S3

S3 was one of the manufacturers of graphics cards for the IBM PC and its compatibles during the 1990s.

Its popular ViRGE (Virtual Reality Graphics Engine) chipset, launched in 1995, was one of the first 2D/3D accelerators designed for the consumer market, and it was the first to integrate it all into a single chip.

What started out to be very promising turned into disaster, with the company falling from top spot in 1996 to being run out of town by competitors within just 3 years. Their 3D engine continued for long after in the Trio line, but despite their bad form and possibly in a last attempt to turn their fortunes around, they acquired Diamond Multimedia in 1999.

These day S3's cards have a bad name and aren't a popular pick for retro gamers.

 

86C801C

Launched: 1993
Bus: ISA 16-bit

The 86C801C was a great-performing SVGA chipset. It can be found on the SPEA/Video 7 Mirage and the Diamond Stealth 24.

86C805i

Launched: 1994
Bus: ISA
Chipset: 86C805i
RAMDAC: Sierra STG1700J-13Z (32K/64K)
RAMDAC Speed: 135 MHz
Memory: 2 MB
VESA Standard: Yes, v1.2
FCC ID: -
BIOS Dates: 07/08/94
Known BIOS Versions: 1.02.01

The 86C805i supports up to 70ns DRAMs.

The 86C805i can be found on:

Vision864

Launched: 1992
Bus: VESA Local Bus, PCI
Chipset: 86C864D (VLB) or 86C864P (PCI)
RAMDAC: ?
Memory: 1 MB?
FCC ID: -

Found on the following:

  • Diamond Stealth 64 DRAM 2 MB (VLB)
  • Genoa Phantom 64 2 MB (PCI)
  • Number Nine GXE64 2 MB (PCI)

Vision928

Launched: 1993
Bus: ISA, VESA Local Bus, and PCI
Chipset: 86C928D (ISA) or 86C928P (PCI)
RAMDAC: Brooktree 467
Memory: 1 MB?
FCC ID: -

Rebranded versions of the Vision964 were sold as:

 

Vision964

Launched: 1994
Chipset: 86C964P
RAMDAC: Brooktree 485 or Texas Instruments 3020
Memory: 2 MB / 4 MB
Bus: PCI / VLB
FCC ID: H85-PLS964P

Maximum non-interlaced resolution 1600 x 1200. Max colours at this resolution = 65,536 (at 1024 x 768 the chipset supports 16.7 million colours).

Rebranded versions of the Vision964 were sold as:

  • Diamond Stealth 64 PCI
  • ELSA Winner 2000 Pro VL-4 / 2000 Pro PCI
  • miro Crystal 20SV VLB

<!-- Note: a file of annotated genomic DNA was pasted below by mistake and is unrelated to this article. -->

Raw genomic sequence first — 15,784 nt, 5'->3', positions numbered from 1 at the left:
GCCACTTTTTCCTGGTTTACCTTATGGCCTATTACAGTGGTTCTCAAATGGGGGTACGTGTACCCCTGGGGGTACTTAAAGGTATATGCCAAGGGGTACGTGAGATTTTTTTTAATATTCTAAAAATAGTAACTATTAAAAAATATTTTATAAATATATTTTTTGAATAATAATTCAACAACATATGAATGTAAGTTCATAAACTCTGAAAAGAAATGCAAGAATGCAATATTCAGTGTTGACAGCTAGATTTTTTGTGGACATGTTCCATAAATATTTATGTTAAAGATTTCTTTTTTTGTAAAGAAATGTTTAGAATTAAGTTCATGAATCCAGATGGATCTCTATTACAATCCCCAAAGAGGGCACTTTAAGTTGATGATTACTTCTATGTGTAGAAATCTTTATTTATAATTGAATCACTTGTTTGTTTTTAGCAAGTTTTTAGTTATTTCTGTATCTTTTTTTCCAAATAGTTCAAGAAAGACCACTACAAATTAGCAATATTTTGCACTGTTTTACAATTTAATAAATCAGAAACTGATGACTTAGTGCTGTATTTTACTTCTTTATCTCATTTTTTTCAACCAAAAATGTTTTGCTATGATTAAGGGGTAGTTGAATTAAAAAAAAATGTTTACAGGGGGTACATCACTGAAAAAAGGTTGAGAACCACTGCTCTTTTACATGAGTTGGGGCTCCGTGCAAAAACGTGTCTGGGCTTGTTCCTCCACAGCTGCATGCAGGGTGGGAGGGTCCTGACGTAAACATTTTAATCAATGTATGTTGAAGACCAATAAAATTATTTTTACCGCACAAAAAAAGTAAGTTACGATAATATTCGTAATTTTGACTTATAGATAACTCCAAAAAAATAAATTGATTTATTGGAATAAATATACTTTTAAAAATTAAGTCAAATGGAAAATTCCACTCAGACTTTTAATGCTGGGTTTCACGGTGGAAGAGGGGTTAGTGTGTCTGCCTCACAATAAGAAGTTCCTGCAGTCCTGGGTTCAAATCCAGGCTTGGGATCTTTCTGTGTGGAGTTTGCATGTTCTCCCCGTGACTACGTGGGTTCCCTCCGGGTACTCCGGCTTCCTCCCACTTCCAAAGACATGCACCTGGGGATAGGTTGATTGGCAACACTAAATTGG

• Number Nine GXE64 Pro
  • SPEA Mercury P64 VL

ViRGE

Launched: 1995
Chipset: 86C325
Memory: 2 MB or 4 MB EDO
Bus: PCI
Ports: 15-pin DSUB

Key features:

  • 55 MHz core clock
  • 55 MHz memory clock (64-bit bus width)
  • Runs the original S3 ViRGE chipset - the 86C325
  • Memory can be expanded from 2 MB to 4 MB (giving a game ~14% performance improvement)
  • 135 MHz RAMDAC

This card has excellent DOS compatibility via its Trio 64+ engine with 135 MHz RAMDAC. The 3D feature set is quite rich for its time and price, but performance is inadequate. The ViRGE series introduced S3's "S3D" technology, which was supposed to be an API that game developers could specifically use to draw out the power of the ViRGE - unfortunately only about 20 games were ever written to take advantage of S3D. When Direct3D took off, proprietary API support was dropped in favour of a single open one.

One advantage of the 86C325 is that it can be overlocked by 50% and still remains very cool.

Click here for a picture of a 2MB S3 ViRGE.

It was also sold by other manufacturers as:

Tip: To speed up DOS games, try the S3VBE20 and S3SPDUP utilities if the specific games support VBE 2.0 and/or are compatible with S3SPDUP.

ViRGE/VX

Launched: 1996
Chipset: 86C988
Core Clock Speed: 52 MHz
Memory: 8 MB
Memory Speed: 52 MHz
Bus: PCI

The ViRGE/VX clocked its core at 52 MHz (lower than the original ViRGE), but the card got dual-ported RAM so was able to read from the frame buffer without preventing communication to the graphics chip. The ViRGE/VX on average runs approx 6% faster than the original ViRGE, so this is still a slow card. Still, in 1996, the ViRGE and ViRGE/VX made up about half of all 3D cards on the market.

Key features:

  • 52 MHz core clock
  • 8 MB 60ns memory as standard
  • 52 MHz memory clock (dual-port RAM access)
  • 220 MHz RAMDAC

It was also sold by other manufacturers as:

Tip: To speed up DOS games, try the S3VBE20 and S3SPDUP utilities if the specific games support VBE 2.0 and/or are compatible with S3SPDUP.

ViRGE/SMX

Chipset:
Memory: 4 MB
Bus: AGP 3.3V


Comes with 15-pin DSUB and a DFP (Digital Flat Panel) output port. The image above is a Gainward-branded version, model 9811-11A.

ViRGE/DX

Launched: 1997
Chipset: 86C375
Memory: 2 MB or 4 MB EDO RAM
Bus: PCI
Ports: 15-pin DSUB


The ViRGE/DX and ViRGE/GX was launched just one year after the first generation of ViRGE chips and cards. The DX is the budget one whilst the GX was almost identical but supported synchronous memory. Both cards are limited to 4 MB and both have a 170 MHz RAMDAC. However, S3 made significant updates to the 3D engine - perspective correction is separated so it no longer causes unncessary clocks on the pipeline, and they implemented a new texture filter which was able to sample from different mip-maps.

On average the DX is ~40% faster than an original ViRGE. Sadly, this is still not on par with other 3D cards available in 1997.

Key features:

  • 55 MHz core clock (some 3rd-party versions run as low as 45 MHz)